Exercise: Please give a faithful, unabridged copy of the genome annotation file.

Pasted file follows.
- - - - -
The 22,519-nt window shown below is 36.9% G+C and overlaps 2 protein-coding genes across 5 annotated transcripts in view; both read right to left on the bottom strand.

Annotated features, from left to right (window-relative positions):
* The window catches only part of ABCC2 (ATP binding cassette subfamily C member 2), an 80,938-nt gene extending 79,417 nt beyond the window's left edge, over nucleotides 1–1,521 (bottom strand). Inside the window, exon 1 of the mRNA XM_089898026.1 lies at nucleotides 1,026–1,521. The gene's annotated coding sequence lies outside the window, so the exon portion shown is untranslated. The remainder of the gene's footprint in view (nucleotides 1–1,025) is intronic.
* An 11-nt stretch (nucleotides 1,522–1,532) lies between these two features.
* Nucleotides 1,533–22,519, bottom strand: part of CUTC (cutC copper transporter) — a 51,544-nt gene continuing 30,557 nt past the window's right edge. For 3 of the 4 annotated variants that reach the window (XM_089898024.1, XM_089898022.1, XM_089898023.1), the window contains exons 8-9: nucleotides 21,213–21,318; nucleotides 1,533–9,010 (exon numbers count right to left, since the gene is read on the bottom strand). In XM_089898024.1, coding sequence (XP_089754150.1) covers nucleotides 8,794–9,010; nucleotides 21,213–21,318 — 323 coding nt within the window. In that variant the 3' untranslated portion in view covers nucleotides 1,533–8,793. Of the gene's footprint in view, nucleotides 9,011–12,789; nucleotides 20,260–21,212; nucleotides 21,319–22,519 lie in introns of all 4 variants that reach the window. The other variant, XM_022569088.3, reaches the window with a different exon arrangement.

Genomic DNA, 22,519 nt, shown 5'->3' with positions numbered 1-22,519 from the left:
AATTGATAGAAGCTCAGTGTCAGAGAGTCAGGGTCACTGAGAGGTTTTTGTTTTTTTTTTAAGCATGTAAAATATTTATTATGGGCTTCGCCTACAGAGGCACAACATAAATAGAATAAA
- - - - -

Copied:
The 22,519-nt window shown below is 36.9% G+C and overlaps 2 protein-coding genes across 5 annotated transcripts in view; both read right to left on the bottom strand.

Annotated features, from left to right (window-relative positions):
* The window catches only part of ABCC2 (ATP binding cassette subfamily C member 2), an 80,938-nt gene extending 79,417 nt beyond the window's left edge, over nucleotides 1–1,521 (bottom strand). Inside the window, exon 1 of the mRNA XM_089898026.1 lies at nucleotides 1,026–1,521. The gene's annotated coding sequence lies outside the window, so the exon portion shown is untranslated. The remainder of the gene's footprint in view (nucleotides 1–1,025) is intronic.
* An 11-nt stretch (nucleotides 1,522–1,532) lies between these two features.
* Nucleotides 1,533–22,519, bottom strand: part of CUTC (cutC copper transporter) — a 51,544-nt gene continuing 30,557 nt past the window's right edge. For 3 of the 4 annotated variants that reach the window (XM_089898024.1, XM_089898022.1, XM_089898023.1), the window contains exons 8-9: nucleotides 21,213–21,318; nucleotides 1,533–9,010 (exon numbers count right to left, since the gene is read on the bottom strand). In XM_089898024.1, coding sequence (XP_089754150.1) covers nucleotides 8,794–9,010; nucleotides 21,213–21,318 — 323 coding nt within the window. In that variant the 3' untranslated portion in view covers nucleotides 1,533–8,793. Of the gene's footprint in view, nucleotides 9,011–12,789; nucleotides 20,260–21,212; nucleotides 21,319–22,519 lie in introns of all 4 variants that reach the window. The other variant, XM_022569088.3, reaches the window with a different exon arrangement.

Genomic DNA, 22,519 nt, shown 5'->3' with positions numbered 1-22,519 from the left:
AATTGATAGAAGCTCAGTGTCAGAGAGTCAGGGTCACTGAGAGGTTTTTGTTTTTTTTTTAAGCATGTAAAATATTTATTATGGGCTTCGCCTACAGAGGCACAACATAAATAGAATAAA